In the same year, Livilla married her cousin Drusus Julius Caesar (Drusus the Younger), the son of Tiberius. When Tiberius succeeded Augustus as Emperor in AD 14, Livilla again was the wife of a potential successor. Drusus and Livilla had three children, a daughter named Julia Livia in around AD 7 and twin brothers in AD 19: Germanicus Gemellus who died in 23, and Tiberius Gemellus who survived infancy.

Livilla's standing in her familyEdit

Tacitus reports that Livilla was a remarkably beautiful woman, despite the fact she was rather ungainly as a child.[3] The Senatus Consultum de Cn. Pisone patre[4] indicates that she was held in the highest esteem by her uncle and father-in-law, Tiberius, and by her grandmother Livia Drusilla.[5]

According to Tacitus, she felt resentment and jealousy against her sister-in-law Agrippina the Elder, the wife of her brother Germanicus, to whom she was unfavourably compared.[6] Indeed, Agrippina fared much better in producing imperial heirs to the household (being the mother of the Emperor Caligula and Agrippina the Younger) and was much more popular. Suetonius reports that she despised her younger brother Claudius; having heard he would one day become Emperor, she deplored publicly such a fate for the Roman people.[7]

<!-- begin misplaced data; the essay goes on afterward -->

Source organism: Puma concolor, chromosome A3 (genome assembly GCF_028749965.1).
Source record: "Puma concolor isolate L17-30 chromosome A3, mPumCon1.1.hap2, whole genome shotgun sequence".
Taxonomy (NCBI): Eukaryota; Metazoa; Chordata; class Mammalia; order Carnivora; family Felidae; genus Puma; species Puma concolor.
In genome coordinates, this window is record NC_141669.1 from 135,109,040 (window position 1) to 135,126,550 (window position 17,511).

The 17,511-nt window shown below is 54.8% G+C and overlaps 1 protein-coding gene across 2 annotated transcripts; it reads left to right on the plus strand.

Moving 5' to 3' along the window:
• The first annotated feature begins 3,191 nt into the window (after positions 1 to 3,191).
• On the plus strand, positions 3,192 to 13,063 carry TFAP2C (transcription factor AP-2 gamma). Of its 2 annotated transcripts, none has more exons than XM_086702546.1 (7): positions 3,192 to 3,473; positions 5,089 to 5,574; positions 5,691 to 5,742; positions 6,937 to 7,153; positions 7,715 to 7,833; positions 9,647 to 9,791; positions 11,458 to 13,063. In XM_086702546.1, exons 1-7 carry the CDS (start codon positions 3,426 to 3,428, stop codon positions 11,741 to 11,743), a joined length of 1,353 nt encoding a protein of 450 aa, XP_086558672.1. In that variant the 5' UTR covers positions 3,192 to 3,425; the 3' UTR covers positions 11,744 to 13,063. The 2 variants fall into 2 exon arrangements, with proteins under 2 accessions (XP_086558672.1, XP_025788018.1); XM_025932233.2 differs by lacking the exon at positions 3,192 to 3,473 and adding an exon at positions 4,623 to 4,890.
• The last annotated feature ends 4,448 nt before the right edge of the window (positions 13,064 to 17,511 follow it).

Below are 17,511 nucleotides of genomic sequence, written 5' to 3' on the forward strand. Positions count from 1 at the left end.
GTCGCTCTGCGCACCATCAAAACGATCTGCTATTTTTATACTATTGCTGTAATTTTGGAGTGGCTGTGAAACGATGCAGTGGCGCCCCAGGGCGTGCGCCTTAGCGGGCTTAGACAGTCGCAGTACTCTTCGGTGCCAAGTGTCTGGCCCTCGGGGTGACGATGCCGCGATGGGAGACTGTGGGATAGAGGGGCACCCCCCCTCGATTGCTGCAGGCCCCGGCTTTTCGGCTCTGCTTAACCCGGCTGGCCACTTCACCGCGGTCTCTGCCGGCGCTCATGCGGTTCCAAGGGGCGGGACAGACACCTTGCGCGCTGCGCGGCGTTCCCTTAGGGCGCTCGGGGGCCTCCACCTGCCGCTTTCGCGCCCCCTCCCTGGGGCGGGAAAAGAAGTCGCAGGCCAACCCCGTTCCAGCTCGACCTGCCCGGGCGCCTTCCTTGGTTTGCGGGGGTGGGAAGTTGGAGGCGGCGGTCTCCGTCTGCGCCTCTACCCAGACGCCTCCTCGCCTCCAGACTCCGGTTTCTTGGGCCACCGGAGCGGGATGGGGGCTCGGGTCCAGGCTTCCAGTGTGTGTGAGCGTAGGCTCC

As with most of the female members of the Julio-Claudian dynasty, she may also have been very ambitious, in particular for her male offspring.[8]

Affair with SejanusEdit